Posted on: June 10, 2022 | By: Shiv Gupta , Founder & CEO, Sanctum Wealth
Recent Mint series called “Guru Portfolio” has fund managers talking about their personal investment strategy. They talk about the allocation and the returns earned across various asset classes in their portfolio. However, when asked about the performance of their Real Estate allocation, most responded with an honest and unfortunate “NA”. Experience tells this to be true for many if not most of us. Monitoring and reporting financial portfolio is easy and investors are well aligned to reviewing the performance of these assets with their financial advisors. This is a standard practice, and it would be unacceptable if we had no data or information on the actual performance of these assets. Real Estate, on the other hand, generally accounts for majority of the investor’s net worth, and yet when we tried to review the performance of RE assets, we did not have the right tools to measure or manage them, until recently. Prop-tech is revolutionizing the Real Estate sector in many ways. From a wealth management point of view, Prop-tech enables the standardization of the reporting of real estate like the financial assets. This facilitates the ability to compare performance across asset classes. Many firms are working on digitizing the raw real estate data and powerful analytical tools are becoming widely available. These provide a better understanding of the market, recognize investment opportunities, and enable informed decision making in an otherwise historically fragmented and opaque space. Prop-tech is helping bring the same level of transparency and accuracy in managing and monitoring real estate portfolios that we enjoy with other financial assets. This is exciting and there are many more advantages to be explored.
The quote “what gets measured gets managed” Is famously attributed to Peter Drucker. It seems obvious at first glance, given that we cannot possibly manage something that isn’t measured. However, when we dig a little deeper, two surprising elements reveal themselves:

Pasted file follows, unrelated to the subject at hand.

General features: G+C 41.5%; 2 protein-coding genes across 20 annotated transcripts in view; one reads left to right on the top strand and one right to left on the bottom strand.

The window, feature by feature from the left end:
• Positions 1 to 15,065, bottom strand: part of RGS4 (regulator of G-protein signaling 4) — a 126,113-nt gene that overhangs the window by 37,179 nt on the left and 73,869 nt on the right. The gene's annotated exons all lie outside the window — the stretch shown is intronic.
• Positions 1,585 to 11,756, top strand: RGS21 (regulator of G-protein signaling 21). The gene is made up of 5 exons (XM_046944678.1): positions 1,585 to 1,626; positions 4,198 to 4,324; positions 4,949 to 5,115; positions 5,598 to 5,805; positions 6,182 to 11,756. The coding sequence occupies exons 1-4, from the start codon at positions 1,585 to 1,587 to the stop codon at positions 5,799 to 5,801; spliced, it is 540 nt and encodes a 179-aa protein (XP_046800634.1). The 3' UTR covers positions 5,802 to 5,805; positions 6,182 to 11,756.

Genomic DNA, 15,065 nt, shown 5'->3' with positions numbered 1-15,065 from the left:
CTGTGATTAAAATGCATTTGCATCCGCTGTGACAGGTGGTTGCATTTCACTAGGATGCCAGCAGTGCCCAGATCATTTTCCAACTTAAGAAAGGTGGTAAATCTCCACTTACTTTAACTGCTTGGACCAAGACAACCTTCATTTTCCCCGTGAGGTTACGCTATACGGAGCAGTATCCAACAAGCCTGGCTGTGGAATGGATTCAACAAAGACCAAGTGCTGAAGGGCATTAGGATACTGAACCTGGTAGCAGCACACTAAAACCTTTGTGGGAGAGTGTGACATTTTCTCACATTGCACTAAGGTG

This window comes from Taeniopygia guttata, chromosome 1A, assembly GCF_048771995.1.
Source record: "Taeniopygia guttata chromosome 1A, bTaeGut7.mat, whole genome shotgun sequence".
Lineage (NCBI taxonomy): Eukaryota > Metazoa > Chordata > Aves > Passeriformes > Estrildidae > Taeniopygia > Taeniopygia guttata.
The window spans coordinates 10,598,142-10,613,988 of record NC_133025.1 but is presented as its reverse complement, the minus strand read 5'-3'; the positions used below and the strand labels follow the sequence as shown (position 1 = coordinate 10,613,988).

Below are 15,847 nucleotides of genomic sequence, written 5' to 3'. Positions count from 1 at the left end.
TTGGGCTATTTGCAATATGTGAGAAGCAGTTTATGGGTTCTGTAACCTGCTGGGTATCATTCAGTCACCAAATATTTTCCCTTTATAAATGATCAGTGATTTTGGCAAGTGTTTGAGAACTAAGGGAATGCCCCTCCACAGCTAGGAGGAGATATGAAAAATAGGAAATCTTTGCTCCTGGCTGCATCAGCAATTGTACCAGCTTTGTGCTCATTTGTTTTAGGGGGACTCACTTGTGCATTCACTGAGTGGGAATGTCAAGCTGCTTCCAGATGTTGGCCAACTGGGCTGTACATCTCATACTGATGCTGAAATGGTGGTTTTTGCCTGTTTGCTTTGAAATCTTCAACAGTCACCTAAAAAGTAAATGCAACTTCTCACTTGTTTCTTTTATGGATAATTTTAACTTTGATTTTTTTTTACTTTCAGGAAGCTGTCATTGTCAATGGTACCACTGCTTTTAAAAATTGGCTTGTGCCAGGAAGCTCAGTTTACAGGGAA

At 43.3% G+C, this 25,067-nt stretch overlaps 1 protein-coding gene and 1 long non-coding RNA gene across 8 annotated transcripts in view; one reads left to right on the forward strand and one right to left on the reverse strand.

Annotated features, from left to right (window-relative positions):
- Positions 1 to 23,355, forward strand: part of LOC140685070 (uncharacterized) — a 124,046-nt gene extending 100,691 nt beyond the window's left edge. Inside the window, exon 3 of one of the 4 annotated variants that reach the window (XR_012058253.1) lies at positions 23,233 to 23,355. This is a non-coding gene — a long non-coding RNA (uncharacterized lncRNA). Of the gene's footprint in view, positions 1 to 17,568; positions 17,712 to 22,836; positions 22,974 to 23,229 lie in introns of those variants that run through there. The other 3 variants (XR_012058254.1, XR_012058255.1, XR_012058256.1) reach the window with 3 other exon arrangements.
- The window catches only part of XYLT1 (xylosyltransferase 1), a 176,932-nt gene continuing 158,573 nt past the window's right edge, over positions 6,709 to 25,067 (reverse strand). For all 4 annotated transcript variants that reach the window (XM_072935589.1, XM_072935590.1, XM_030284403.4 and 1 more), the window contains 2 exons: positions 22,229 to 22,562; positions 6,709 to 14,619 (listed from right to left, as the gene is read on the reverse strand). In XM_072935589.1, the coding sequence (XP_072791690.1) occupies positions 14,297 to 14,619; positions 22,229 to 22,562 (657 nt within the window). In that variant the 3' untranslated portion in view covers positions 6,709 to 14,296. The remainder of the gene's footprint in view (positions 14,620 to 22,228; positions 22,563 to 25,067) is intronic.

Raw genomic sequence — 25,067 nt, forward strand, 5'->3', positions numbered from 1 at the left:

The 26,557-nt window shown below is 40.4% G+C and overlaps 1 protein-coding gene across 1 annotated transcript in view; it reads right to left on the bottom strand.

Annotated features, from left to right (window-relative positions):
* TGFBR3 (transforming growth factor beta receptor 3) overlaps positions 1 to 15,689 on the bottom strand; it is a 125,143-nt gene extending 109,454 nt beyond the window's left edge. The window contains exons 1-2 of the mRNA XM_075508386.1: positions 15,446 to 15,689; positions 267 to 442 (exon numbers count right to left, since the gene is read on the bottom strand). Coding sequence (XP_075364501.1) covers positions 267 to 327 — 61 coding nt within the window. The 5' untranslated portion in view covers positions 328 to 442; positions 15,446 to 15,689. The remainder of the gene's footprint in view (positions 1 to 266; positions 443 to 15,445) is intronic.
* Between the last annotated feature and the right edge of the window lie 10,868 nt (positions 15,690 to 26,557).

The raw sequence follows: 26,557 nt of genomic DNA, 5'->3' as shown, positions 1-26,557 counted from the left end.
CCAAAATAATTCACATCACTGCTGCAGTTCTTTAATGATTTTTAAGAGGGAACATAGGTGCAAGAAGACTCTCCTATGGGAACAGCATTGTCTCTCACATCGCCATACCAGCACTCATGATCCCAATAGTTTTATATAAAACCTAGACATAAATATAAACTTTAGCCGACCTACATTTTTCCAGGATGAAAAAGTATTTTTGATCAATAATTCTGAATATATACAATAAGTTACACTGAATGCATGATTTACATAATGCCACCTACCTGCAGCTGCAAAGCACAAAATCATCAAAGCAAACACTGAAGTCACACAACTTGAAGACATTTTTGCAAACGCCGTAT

First, according to none other than the Drucker Institute, Drucker never said those words.
Second, the idea itself is flawed.
V. F. Ridgway published a paper in 1956 criticizing the measurement mantra in performance measurement. Ridgway was onto something because not everything we can measure matters. Not everything that matters can be measured.
The second half of the above statement hits home regarding real estate investments (things that matter). Until recently, we did not have enough tools to efficiently and effectively measure or manage them.
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A portfolio review is standard practice across the wealth management industry, and investors expect it regularly from their financial advisors. Typically, these discussions involve only financial assets such as stocks, mutual funds, bonds, and cash equivalents. Monitoring and reporting of financial assets are easy as data is readily available —however, the tune changes when real estate joins the party.
A recent series called “Guru Portfolio” in a leading daily has fund managers discussing their personal investment strategy. They discuss their asset allocation and the returns earned across various asset classes. However, when asked about their real estate allocation performance, most responded with an honest and unfortunate “Not Available.” This response is interesting because real estate is a much-preferred asset class, given its tangible nature, dependable income, and collateral value. Popular estimates suggest that at least 21% of wealth is allocated to Real Estate in India* yet experience over the years shows us that this asset class doesn’t typically make it to the portfolio discussions and reviews.
This experience has some context, and the reasons are important to understand: